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unknown characters, which witnessed its antiquity. As there is the greatest reason to think that this place was the Elim of Moses, and as it was the only district of consequence upon the coast, it is highly probable that it gave name to that part of the gulf, which from hence was by the natives called Sinus Elamites, or Elimites, the Gulf of Elim.
The mistake in the copies of Strabo has misled that excellent geographer * Mons. D' Anville, who accordingly places Posidium close by the promontory Pharan, the Ras Mohammed of the present times. Here is the extremity of the desert to the south, the very point below where the two gulfs on each side commence, and pass upwards. But this of all others could not be the place where Posidium was situated. For to whichever gulf it may have belonged, it is expressly said to have been---ενδοτερω τε μυχε, higher up and within the sinus; and consequently could not have been at the bottom. Artemidorus introduces it
* Diodorus Siculus, 1. 3. p. 175.
> Ce promontoire formé par l' extrémité du continent, qui separe les deux golfes, est le Posidium, ou Neptunium,d es mêmes auteurs, appelé Phara dans Ptolémée, &c. Memoirs sur l' Egypte, p. 237.
1 Αρξάμενος απο Ποσειδια. Ibid.
* Strabo, l. 16. p. 1122.
3 'Ουτος γας (μυχος) ονομάζεται Ποσιδειον, ίδρυσαμένε Ποσείδων, Πελαγια βωμον Αρισωνος, τε πεμφθέντος ὑπο Πτολεμαιε πρὸς κατασκότ πην της έως ωκεανε παρήχησης Αραβίας. 1. 3.
of this he called the place after the Grecian manner Posidium, the same probably in purport as Baal-zephon; which place of worship of old was higher upon the same coast, and opposite to Clysma.
Conclusion concerning the journeying of the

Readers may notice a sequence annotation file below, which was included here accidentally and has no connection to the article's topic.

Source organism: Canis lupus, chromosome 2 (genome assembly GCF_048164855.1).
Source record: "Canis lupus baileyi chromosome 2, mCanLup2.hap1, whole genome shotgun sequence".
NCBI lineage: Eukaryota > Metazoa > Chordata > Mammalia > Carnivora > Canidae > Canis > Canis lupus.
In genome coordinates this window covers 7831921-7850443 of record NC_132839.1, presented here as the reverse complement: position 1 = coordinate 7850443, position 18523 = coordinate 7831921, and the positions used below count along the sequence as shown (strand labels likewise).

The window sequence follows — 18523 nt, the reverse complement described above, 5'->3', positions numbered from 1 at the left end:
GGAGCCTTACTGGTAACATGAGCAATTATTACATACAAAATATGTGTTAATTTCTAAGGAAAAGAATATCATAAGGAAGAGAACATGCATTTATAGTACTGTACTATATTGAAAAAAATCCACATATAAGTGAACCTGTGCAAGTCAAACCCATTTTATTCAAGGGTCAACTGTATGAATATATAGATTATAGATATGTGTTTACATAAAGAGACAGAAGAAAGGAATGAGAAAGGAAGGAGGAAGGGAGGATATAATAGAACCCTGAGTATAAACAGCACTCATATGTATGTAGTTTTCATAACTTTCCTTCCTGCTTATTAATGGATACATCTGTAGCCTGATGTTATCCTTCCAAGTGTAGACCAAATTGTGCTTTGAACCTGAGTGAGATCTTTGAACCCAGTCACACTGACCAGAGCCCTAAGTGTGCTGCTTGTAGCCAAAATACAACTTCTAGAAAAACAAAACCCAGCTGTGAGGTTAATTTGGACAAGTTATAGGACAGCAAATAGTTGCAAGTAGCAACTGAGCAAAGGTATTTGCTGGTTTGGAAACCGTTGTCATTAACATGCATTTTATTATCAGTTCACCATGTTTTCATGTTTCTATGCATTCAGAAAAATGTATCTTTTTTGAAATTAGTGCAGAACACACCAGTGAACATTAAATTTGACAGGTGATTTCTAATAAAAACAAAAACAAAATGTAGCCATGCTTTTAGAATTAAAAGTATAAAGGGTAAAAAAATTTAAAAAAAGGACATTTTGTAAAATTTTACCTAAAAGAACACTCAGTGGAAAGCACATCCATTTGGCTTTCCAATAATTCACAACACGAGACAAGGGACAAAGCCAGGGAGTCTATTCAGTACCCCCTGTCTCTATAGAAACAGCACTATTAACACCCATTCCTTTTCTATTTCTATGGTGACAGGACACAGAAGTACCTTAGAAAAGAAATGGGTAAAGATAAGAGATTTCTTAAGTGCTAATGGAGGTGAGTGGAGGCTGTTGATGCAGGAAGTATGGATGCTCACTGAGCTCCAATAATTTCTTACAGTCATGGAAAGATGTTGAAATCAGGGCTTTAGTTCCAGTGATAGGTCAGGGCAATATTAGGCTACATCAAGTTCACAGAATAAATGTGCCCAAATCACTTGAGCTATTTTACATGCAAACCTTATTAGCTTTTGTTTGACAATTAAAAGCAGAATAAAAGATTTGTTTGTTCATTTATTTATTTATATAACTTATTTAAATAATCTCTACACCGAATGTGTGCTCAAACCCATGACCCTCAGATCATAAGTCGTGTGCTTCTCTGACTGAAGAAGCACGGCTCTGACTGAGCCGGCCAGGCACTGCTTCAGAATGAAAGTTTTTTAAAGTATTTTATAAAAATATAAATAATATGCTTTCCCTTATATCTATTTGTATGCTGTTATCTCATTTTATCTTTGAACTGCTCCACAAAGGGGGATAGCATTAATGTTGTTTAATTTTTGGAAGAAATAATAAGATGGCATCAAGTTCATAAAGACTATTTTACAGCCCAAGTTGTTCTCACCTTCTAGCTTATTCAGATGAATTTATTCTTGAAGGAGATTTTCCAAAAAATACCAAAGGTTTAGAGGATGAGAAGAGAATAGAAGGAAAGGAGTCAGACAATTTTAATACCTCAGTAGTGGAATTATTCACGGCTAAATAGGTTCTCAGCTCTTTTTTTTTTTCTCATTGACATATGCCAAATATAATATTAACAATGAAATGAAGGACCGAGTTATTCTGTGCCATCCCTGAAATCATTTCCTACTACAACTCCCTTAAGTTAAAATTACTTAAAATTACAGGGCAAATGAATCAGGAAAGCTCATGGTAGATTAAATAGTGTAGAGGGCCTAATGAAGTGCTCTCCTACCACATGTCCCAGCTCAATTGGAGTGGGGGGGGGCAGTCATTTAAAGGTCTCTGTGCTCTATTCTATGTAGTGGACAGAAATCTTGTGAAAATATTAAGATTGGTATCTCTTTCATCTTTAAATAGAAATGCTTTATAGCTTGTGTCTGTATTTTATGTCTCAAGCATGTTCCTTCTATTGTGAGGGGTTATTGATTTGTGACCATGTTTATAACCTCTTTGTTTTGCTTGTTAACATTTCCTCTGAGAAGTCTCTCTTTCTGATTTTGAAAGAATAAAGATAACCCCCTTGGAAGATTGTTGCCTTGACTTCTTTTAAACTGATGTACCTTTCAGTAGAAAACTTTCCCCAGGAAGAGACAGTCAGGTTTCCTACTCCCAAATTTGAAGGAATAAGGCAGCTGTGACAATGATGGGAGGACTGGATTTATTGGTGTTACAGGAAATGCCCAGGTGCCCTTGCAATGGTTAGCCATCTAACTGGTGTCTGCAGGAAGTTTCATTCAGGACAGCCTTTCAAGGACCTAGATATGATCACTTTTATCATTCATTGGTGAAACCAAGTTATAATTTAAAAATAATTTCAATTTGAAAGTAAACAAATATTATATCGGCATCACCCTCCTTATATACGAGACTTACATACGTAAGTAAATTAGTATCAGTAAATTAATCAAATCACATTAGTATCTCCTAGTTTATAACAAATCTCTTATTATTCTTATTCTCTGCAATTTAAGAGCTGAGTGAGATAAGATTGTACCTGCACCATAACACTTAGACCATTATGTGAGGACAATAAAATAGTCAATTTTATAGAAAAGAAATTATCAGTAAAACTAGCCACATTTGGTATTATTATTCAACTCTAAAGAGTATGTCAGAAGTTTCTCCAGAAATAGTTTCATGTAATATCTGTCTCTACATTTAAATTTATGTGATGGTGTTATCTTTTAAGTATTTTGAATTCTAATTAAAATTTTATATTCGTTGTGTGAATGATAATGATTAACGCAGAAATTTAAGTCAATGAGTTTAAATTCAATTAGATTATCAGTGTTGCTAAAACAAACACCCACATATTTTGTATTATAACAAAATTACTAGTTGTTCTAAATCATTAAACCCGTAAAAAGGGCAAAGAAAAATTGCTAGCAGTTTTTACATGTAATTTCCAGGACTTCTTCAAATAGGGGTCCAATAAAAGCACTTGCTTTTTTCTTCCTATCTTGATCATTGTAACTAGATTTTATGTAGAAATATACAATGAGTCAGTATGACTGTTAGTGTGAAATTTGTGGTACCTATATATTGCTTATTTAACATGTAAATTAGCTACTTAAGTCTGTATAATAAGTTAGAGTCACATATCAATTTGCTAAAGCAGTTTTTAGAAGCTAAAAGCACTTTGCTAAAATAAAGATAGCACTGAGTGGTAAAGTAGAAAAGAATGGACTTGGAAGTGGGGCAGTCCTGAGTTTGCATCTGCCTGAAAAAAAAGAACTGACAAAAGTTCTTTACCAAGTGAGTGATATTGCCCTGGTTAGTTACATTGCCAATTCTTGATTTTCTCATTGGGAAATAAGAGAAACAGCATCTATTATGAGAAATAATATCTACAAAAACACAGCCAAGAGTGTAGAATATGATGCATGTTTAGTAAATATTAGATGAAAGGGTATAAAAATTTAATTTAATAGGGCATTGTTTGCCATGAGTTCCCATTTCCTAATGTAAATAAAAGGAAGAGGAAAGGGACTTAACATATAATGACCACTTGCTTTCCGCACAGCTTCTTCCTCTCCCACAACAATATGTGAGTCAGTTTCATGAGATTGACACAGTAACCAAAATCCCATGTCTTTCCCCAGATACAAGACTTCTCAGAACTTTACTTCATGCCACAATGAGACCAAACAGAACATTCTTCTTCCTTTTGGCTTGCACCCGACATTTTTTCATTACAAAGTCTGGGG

The distance of time is so great, and the scene of action so remote, and so little frequented, that one would imagine there could have been no traces obtained of such very early occurrences. It must therefore raise within us a kind of religious reverence for the sacred writer, when we see such evidences still remain of his wonderful history. We read of expeditions undertaken by Osiris, Sesostris, Bacchus, Vexoris, Myrina, Semiramis, and the Atlantians, into different parts of the world. But no vestige remains of their operations, no particular history of their appulse, in any region upon earth. We have in like manner accounts of Brennus, as well as of the Teutones, Cimbri, and Ambrones; also of the Goths and Visigoths; and of other swarms
from the great hive in the north; all which are better authenticated. Yet we have only a general history of their migrations. The places from whence they originally came, and the particulars of their journeying, have been effaced for ages. The history recorded by Moses appears like a bright, but remote object, seen through the glass of an excellent
optician, clear, distinct, and well defined. But when we look back upon the accounts transmitted concerning the Assyrians, Egyptians, Medes and Scythians, or those of the early ages of Italy and Greece, we find nothing but a series of incredible and inconsistent events, and groupes of strange beings;
Abortive, monstrous, and unkindly mix'd,
The ideas which they afford are like the fantastic forms in an evening cloud, where we seem to descry castles and mountains, and gigantic appearances. But while we gaze the forms die away, and we are soon lost in gloom and uncertainty, Concerning the Israelites we have a regular and consistent history. And though they were roving in a desert for forty years, and far removed from the rest of
the world, yet we have seen what manifest tokens remain of their journeying and miraculous preservation.
This external proof may appear to some not very entertaining, nor perhaps necessary; as the internal has been shewn to be very copious; and, as I flatter myself, strong and convincing to a degree of demonstration. Yet to every curious and well disposed mind, I hope, that this too will be found satisfactory, and have its due weight.